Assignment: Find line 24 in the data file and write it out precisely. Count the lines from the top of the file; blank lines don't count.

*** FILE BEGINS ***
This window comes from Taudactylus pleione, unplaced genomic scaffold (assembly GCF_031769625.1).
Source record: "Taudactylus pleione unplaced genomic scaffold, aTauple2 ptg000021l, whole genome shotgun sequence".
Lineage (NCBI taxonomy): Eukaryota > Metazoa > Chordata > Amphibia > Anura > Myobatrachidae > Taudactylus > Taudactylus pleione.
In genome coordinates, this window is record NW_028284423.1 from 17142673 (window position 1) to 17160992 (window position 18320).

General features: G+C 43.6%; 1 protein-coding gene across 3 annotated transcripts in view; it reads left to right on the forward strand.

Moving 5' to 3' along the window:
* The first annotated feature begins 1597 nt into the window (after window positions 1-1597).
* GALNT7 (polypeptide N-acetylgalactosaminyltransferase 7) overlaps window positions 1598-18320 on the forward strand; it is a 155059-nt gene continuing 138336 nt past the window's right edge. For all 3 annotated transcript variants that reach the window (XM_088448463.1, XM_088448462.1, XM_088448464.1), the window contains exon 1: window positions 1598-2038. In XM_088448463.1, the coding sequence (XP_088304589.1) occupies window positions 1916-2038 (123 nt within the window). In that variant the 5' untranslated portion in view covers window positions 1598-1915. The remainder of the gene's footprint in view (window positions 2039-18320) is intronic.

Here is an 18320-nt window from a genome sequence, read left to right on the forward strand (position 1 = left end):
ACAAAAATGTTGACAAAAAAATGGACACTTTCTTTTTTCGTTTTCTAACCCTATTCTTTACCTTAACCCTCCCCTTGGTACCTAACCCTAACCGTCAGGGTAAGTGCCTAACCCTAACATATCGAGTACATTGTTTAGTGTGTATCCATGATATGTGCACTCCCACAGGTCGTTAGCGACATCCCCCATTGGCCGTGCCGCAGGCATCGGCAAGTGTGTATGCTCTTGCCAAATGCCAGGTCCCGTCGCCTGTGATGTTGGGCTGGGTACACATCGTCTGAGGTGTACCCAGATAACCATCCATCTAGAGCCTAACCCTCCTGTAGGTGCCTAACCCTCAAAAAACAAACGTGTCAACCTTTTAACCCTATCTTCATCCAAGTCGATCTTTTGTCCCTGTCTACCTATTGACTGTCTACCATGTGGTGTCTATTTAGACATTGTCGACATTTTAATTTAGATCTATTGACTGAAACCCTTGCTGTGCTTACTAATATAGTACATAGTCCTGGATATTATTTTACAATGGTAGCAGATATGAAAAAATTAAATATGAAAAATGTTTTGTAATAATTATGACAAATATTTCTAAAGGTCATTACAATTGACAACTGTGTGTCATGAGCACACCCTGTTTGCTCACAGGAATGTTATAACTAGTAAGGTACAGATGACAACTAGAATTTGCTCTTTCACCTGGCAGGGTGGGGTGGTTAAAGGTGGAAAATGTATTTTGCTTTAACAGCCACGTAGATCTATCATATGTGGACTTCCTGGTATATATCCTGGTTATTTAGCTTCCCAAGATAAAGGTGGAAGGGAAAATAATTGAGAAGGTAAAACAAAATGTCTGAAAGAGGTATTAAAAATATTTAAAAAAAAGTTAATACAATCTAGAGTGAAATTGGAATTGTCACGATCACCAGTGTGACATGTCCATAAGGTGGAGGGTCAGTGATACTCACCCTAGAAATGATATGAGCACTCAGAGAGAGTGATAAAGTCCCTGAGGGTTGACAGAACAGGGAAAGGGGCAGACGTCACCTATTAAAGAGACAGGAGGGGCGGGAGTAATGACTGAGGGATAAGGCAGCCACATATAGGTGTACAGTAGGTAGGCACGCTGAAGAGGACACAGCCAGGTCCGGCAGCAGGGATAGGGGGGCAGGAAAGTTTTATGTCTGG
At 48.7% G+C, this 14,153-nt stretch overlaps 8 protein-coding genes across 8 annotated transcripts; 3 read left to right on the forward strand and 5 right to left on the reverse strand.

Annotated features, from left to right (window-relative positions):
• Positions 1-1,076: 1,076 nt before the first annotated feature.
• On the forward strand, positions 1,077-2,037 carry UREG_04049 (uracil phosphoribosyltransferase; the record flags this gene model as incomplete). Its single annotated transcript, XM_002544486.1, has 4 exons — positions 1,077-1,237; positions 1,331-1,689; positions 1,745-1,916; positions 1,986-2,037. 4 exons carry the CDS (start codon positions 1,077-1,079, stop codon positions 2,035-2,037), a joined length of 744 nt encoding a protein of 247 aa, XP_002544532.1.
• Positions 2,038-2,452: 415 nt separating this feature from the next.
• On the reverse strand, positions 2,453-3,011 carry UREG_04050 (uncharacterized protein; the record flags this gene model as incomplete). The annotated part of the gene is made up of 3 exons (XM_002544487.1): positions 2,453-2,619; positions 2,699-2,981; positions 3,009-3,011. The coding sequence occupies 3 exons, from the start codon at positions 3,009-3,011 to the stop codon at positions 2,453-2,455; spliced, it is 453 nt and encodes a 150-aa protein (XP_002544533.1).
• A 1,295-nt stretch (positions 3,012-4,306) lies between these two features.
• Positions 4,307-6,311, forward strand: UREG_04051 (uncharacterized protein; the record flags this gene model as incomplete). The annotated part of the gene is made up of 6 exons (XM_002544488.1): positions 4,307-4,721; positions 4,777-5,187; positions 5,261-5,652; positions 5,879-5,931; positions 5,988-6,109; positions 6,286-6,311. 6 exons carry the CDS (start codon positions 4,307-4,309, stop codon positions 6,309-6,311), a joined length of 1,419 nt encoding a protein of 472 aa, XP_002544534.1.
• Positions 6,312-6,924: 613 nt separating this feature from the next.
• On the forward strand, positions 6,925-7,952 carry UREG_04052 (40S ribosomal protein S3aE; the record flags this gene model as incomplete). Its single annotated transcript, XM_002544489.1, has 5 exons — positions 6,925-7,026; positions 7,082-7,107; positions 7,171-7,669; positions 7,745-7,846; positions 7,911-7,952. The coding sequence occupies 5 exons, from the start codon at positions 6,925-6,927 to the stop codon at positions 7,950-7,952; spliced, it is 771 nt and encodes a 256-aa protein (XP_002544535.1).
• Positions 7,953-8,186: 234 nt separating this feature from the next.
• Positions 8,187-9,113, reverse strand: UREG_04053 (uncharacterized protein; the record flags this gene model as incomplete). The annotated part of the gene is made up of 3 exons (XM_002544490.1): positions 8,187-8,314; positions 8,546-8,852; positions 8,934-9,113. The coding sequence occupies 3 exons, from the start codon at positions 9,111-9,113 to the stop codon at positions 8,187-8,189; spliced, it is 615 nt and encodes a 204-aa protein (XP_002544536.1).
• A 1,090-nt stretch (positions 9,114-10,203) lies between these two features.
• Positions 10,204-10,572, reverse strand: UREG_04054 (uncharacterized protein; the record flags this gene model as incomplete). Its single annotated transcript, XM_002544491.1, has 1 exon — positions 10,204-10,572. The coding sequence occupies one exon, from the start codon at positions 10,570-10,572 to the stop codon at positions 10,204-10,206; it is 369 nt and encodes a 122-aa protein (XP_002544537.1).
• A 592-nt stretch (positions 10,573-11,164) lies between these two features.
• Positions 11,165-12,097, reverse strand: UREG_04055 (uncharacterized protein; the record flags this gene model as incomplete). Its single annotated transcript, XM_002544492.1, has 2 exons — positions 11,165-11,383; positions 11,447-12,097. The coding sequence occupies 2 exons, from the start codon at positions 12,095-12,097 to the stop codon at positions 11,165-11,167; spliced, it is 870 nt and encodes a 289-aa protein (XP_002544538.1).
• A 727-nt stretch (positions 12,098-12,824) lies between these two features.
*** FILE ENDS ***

• Positions 10,204-10,572, reverse strand: UREG_04054 (uncharacterized protein; the record flags this gene model as incomplete). Its single annotated transcript, XM_002544491.1, has 1 exon — positions 10,204-10,572. The coding sequence occupies one exon, from the start codon at positions 10,570-10,572 to the stop codon at positions 10,204-10,206; it is 369 nt and encodes a 122-aa protein (XP_002544537.1).